Wednesday, 11 December 2019

Christmas Tree Festival 2019

This year my tree at St Laurence's Church Christmas Tree Festival is called 'The White Tree' and has, not surprisingly, only white ornaments, lights and tinsel.

Over the past year I have been making hardanger ornaments. In total I made over 30 and my dear friend in America sent over some she made for me, thank you Dusty.

The tree is completely white but the lights are showing blue on my photos. I loved doing this tree, especially the angel. I bought one from a charity shop and recovered her with white satin and hardanger.

The White Tree




Margaret, who organises all the church events asked me about hardanger and how long each ornament had taken. I made a few at a time so it was hard to tell but I guess each took between 4 and 5 hours. I sent Margaret an email with a bit of history I found online at Nordic Needle.

Hardanger Embroidery is named after a region in southwest Norway in the county of Hordaland by the Hardanger Fjord. However, it is thought to have originated from the Middle East. From there it spread to Europe with ties to the Reticella and Venetian needle laces. Reticella is a very geometric style with foundations in squares, diagonals, triangles, and arcs. Venetian lace dates from the 16th to the 19th century characterized by deep, acute-angled points stitched in separate pieces and linked together by a narrow band with buttonholing.
How did it get to Norway?
The Norwegians of this particular region were seafarers and traders, traveling to countries where they were introduced to new skills and ideas. Over time, the individual lace forms of cut and drawn work evolved into what we know today as Hardanger. Many of the locals were farmers and they grew the raw materials necessary to produce their cloth goods. Sheep provided the wool and linen was produced from flax. Both were woven into fabric. The linen was often left in a natural color. Various organic materials were used to dye the wool. One of the natural materials used was cudbear (a lichen that only grew in Norway and Sweden) which produced a very specific shade of purple. While today’s Hardanger fabric is usually a 22-count, these brave Norwegian ladies worked on 50-count linen! The Hardanger Embroidery was traditionally done white-on-white or ivory. The women used the designs for decorating linens, ecclesiastical pieces, clothing and aprons worn with the traditional folk costumes.
Last Saturday would have been my Dad's 93rd birthday so we went to church to place some roses and to my surprise Margaret has printed my email about this form of embroidery and put it in a frame next to my tree so everyone can read about it.
The lights were not on so it now looks white
I love taking part in this annual festival, the church always looks amazing with each one of the 60 real trees decorated by local businesses, charities and friends of the church all in different themes.

I already have plans for next year's tree, I'll be posting about my idea in the new year so keep reading, it may be something you'd like to join in with too.

Wishing you all a Merry Christmas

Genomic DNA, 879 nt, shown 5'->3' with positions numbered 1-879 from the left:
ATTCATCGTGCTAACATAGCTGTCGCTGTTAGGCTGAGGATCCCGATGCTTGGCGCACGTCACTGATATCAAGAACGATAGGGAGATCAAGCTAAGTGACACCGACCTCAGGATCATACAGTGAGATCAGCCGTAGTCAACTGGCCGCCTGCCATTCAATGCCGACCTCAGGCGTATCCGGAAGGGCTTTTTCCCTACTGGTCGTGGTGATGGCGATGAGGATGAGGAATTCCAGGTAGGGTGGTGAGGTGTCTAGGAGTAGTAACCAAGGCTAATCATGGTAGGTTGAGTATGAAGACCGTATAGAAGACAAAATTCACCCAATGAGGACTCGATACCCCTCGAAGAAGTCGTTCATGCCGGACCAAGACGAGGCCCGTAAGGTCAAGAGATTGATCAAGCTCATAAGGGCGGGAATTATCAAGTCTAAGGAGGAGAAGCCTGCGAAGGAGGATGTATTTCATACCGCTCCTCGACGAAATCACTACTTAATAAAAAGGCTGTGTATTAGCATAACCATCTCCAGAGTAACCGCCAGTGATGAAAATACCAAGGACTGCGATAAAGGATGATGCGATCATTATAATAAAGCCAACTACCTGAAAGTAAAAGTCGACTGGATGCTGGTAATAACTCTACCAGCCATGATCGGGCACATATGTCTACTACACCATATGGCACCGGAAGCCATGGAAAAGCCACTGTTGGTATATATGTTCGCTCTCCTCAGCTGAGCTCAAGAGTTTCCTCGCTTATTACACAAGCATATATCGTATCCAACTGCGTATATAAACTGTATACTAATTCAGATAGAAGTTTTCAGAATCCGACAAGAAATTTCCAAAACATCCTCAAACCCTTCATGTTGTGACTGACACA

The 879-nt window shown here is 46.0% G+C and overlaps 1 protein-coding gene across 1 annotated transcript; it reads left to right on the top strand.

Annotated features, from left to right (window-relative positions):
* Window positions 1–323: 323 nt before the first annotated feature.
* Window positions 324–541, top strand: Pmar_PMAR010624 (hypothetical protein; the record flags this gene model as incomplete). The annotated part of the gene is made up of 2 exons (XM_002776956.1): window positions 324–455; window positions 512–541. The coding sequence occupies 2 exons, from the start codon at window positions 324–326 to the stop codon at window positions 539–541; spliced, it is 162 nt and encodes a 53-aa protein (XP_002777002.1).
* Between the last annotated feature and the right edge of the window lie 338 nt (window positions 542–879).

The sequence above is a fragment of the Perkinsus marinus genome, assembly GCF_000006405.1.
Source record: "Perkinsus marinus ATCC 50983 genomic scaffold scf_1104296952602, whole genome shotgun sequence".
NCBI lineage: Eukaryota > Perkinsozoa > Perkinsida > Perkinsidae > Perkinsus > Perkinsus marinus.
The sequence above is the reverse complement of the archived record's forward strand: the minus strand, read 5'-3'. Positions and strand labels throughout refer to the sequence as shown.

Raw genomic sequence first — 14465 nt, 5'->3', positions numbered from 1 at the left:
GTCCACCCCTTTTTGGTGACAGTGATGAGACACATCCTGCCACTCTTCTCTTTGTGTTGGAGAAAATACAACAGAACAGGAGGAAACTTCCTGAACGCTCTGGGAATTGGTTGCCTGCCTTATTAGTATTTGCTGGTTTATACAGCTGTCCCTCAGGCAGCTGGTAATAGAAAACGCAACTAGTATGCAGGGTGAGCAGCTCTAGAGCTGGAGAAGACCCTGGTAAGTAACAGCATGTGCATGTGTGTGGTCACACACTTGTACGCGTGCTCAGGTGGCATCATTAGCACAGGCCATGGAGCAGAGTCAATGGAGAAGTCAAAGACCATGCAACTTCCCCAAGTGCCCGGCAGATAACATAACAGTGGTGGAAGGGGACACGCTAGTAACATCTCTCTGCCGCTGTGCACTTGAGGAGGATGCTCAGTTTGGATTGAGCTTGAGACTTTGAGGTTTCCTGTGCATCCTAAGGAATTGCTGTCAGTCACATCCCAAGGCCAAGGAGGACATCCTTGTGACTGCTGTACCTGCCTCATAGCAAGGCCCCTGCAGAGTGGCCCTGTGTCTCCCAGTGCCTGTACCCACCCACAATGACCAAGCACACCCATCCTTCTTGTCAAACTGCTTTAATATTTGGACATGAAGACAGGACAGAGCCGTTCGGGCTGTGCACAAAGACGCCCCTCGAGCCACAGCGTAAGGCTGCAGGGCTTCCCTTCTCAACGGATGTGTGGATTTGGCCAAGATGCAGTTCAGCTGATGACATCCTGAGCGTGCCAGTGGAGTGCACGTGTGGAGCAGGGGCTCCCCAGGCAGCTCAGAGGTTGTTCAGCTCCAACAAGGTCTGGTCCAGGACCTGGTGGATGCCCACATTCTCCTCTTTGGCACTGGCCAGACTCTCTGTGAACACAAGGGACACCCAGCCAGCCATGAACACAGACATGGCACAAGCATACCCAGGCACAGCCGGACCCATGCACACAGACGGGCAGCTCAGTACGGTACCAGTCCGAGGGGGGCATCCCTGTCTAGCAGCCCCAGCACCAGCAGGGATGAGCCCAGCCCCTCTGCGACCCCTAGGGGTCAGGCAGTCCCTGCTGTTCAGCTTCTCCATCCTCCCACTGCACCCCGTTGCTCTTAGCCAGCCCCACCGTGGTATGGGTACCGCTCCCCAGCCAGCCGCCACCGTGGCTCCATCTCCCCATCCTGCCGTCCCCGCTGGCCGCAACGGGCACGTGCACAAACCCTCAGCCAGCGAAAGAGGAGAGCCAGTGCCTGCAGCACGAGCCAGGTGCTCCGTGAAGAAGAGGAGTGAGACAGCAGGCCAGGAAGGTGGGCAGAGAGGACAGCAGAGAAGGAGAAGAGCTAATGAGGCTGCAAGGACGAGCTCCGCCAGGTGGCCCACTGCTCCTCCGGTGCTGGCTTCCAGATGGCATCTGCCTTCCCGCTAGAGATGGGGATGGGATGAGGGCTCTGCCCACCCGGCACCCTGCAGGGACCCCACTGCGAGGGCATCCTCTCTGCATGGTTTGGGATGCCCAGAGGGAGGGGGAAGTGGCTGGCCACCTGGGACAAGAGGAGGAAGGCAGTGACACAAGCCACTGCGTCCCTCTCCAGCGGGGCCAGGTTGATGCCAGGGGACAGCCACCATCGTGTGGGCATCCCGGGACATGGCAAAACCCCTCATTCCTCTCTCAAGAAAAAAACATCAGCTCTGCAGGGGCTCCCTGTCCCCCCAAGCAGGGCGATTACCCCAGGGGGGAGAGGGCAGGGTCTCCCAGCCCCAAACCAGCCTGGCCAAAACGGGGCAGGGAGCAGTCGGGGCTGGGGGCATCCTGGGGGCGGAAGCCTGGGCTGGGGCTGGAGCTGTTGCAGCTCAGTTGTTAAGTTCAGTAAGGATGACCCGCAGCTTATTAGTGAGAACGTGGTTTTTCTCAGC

13 comments:

  1. Your white tree looks really pretty Clare, well done with with making all the hardanger ornaments :-)

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  2. YOur Hardanager tree is stunning!! I love hardanger work. I have a tablecloth made by my husbands grandmother that I treasure and a fellow blogger made me a hardanger ornament that will have a front and center place on my tree this year. Do you get back all the ornaments you made?? Thanks for sharing the history of hardanger too!!

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  3. This all white tree is just lovely Clare!

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  4. Beautiful tree! I was going to ask if you were going to do it again next year. I'll look forward to seeing what the theme will be.

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  5. This is going to sound obvious, but your white tree looks so pure. And how lovely to have 'non-traditional' ornaments decorating it for all to admire. Whatever your plans for your 2020 tree, this one is going to take some beating! :)

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  6. Your white tree looks stunning Clare

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  7. Your tree is gorgeous Clare and I enjoyed stitching for it !
    ,

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  8. The tree looks stunning! What a nice idea to print out the information about hardanger too.
    Looking forward to seeing what your theme is for next year.

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  9. A beautiful tree. I love this tradition, and look forward to seeing what your theme is next year x

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  10. I was just commenting on the day 23 advent post about hardanger and oft thinking about giving it a try. I was wondering about the origin of the word, clicked on the link for the 24th,early I know naughty of me but fortuitous, to find your wonderful work and explanation. Thank you.

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  11. I know now that it's really not a blue light, but I really like the way it makes it look like it is! So many beautiful ornaments. I'm looking forward to hearing what you've come up with for next year.

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